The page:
With a trip to the semifinal of the ACC Tournament on the line and a chance to deliver payback to one of its most hated rivals, Virginia was not able to be competitive against North Carolina in a 63-43 loss that the team would surely like to forget. The Cavaliers’ (19-13, 12-8 ACC) offense in the first half ultimately was the downfall of the team, although the Tar Heels (24-8, 15-5 ACC) made shots on the other end as well to combine for a disappointing exit from the conference postseason.
After winning the tip, North Carolina opened the scoring with a bucket by graduate forward Brady Manek off of an offensive rebound — a worrisome sight given the Tar Heels’ success on the glass in the first matchup. Good news arrived soon after for the Cavaliers, however, when junior guard Armaan Franklin opened the scoring for Virginia, seemingly shaking off his scoreless night Wednesday against Louisville. A three-pointer from sophomore guard Reece Beekman — a shot the Cavaliers as a team were unable to make the previous night — gave Virginia a 7-6 lead at the first media timeout.
The frontcourt of North Carolina gave Virginia fits throughout the first half, with Manek and junior forward Armando Bacot combining for 10 of the team’s first 16 points as the Tar Heels built a seven-point advantage with 11:43 remaining in the first half. Yet another three by Manek made the lead 21-11 at the under-eight timeout, with the Cavaliers’ offense lurching out of the gate yet again, starting the game just 4-18 from the field.
Both teams cooled off after the break, but Virginia needed a run it simply did not get in the first half to get back in the game. Gardner scored six points to lead the Cavaliers, but it took him nine shots to get there, and no other player scored more than three points for the sixth-seeded team from Charlottesville.
Meanwhile, the Tar Heels did not exactly put on an offensive showcase themselves, shooting just 38 percent from the field, but North Carolina was able to ride Manek’s 21 points to take a commanding 33-13 lead to the locker room. To end the first half, Virginia was unable to score for the final 6:15 of the period, putting it in a seemingly inescapable hole. Coach Tony Bennett was blunt when it came to his team’s struggles.
“You know, when we did get some quality looks, we didn’t hit them,” Bennett said. “That kind of gets into you, and we've talked about this a lot, it puts a lot of pressure on our defense. We didn’t have an answer for stretches.”
Franklin finally stopped the bleeding with a made shot to start the second half, but not before North Carolina got a bucket of its own. Even though some semblance of offense returned for the Cavaliers in the latter period, their defense wasn’t particularly bringing the game any closer. A wide open three-pointer by sophomore guard Caleb Love stretched the lead to 46-22 — the largest of the game — and forced Bennett to call a timeout with 12:48 remaining to try and somehow rescue both this game and Virginia’s season.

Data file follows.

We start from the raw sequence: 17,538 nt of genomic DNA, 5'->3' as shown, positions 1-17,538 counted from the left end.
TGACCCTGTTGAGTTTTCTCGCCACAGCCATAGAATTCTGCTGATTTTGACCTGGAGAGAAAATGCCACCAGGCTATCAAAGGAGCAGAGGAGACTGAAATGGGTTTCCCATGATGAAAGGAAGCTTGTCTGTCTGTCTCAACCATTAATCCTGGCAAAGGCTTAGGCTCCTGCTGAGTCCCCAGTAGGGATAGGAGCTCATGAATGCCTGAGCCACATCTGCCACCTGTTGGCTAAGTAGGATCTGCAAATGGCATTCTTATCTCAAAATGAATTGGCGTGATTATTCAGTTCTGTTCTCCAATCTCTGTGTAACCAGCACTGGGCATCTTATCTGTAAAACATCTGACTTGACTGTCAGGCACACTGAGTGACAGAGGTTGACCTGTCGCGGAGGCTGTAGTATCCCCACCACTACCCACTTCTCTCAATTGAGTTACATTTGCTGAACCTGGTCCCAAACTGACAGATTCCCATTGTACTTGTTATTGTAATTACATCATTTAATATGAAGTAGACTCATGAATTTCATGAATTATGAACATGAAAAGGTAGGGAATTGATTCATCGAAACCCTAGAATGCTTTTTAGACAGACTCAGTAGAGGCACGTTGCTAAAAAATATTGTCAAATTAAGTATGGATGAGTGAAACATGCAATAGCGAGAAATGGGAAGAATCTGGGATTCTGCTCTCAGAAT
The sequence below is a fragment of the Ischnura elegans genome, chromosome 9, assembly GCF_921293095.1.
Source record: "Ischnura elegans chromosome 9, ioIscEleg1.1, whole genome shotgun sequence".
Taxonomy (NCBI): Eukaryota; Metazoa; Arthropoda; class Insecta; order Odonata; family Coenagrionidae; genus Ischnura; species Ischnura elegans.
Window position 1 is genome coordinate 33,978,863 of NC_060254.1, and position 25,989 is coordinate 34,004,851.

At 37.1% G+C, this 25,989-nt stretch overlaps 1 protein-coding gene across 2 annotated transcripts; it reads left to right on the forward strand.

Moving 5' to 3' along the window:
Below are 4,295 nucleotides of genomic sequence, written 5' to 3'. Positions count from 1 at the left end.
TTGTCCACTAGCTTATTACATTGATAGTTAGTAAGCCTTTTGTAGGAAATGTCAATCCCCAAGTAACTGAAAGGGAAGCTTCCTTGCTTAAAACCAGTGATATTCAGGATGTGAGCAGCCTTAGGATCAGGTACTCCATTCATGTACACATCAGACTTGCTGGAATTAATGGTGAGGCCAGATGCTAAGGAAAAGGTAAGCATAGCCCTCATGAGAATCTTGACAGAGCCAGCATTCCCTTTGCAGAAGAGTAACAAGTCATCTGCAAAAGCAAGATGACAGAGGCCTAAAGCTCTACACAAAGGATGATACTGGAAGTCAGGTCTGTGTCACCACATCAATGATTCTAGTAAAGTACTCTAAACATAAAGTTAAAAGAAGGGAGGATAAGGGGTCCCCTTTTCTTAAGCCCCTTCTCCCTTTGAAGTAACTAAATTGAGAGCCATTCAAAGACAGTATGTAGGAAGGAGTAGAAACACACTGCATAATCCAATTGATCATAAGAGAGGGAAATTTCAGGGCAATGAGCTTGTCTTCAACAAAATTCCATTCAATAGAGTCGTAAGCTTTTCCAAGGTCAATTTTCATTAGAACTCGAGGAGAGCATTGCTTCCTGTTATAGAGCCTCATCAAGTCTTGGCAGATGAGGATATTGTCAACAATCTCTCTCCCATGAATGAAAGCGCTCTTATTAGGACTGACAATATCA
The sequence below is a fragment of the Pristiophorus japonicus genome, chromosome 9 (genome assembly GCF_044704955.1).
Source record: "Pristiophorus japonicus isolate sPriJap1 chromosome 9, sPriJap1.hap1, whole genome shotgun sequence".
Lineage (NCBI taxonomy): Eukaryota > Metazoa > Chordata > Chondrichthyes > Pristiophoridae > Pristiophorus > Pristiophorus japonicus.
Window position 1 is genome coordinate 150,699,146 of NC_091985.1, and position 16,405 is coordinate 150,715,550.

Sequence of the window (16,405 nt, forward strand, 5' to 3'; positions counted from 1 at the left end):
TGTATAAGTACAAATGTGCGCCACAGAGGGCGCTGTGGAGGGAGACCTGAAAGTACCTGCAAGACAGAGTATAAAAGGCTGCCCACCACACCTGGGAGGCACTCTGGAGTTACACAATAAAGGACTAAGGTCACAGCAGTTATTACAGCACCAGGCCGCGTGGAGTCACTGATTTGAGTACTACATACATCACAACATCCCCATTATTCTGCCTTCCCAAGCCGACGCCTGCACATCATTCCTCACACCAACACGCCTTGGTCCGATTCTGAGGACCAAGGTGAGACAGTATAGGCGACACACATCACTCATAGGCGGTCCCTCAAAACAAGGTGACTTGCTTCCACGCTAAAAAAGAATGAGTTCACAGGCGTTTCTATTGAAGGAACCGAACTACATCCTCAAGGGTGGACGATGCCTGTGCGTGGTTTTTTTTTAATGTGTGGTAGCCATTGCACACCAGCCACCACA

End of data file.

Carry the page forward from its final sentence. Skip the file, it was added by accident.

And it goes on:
Sophomore center Kadin Shedrick came out with a purpose, scoring four straight to cut the deficit back to 20, but that number was a hump that the Cavaliers could not seem to get over. After three separate periods where that was the deficit, Gardner — who finished with 17 points on the night — finally made the score 53-34 with 6:36 left to play. Unfortunately, less than a minute later, the Tar Heels pushed the lead back to 21, and the margin would not be smaller until the very end of the match.
Virginia would actually shoot at a respectable 52 percent clip in the second half, but the outcome of the game was never seriously in doubt due to the massive margin Manek and the Tar Heels were able to build early in the first game. The benches emptied for the final few minutes of the matchup as North Carolina ultimately salted away a 63-43 win.
“We’re always on that fine line,” Bennett said, referring to the close margin of many games Virginia has played this season. “But it stings right now that we got humbled against a team that played really good basketball.”
And with that, Virginia’s slim chance of making the NCAA tournament were effectively killed. Perhaps an NIT bid is still in play for the Cavaliers, but for the first time since 2013 and only the second time during the Bennett tenure, Virginia’s name will not be heard on Selection Sunday.
Relying on a combination of young players and transfers would always be a difficult task, but there is something to be said for how Cavalier fans view a season where Virginia finished above .500 in the ACC a disappointment. Although no one wanted the ACC Tournament to end this way, it is truly impressive how high the expectations of Virginia basketball have been raised.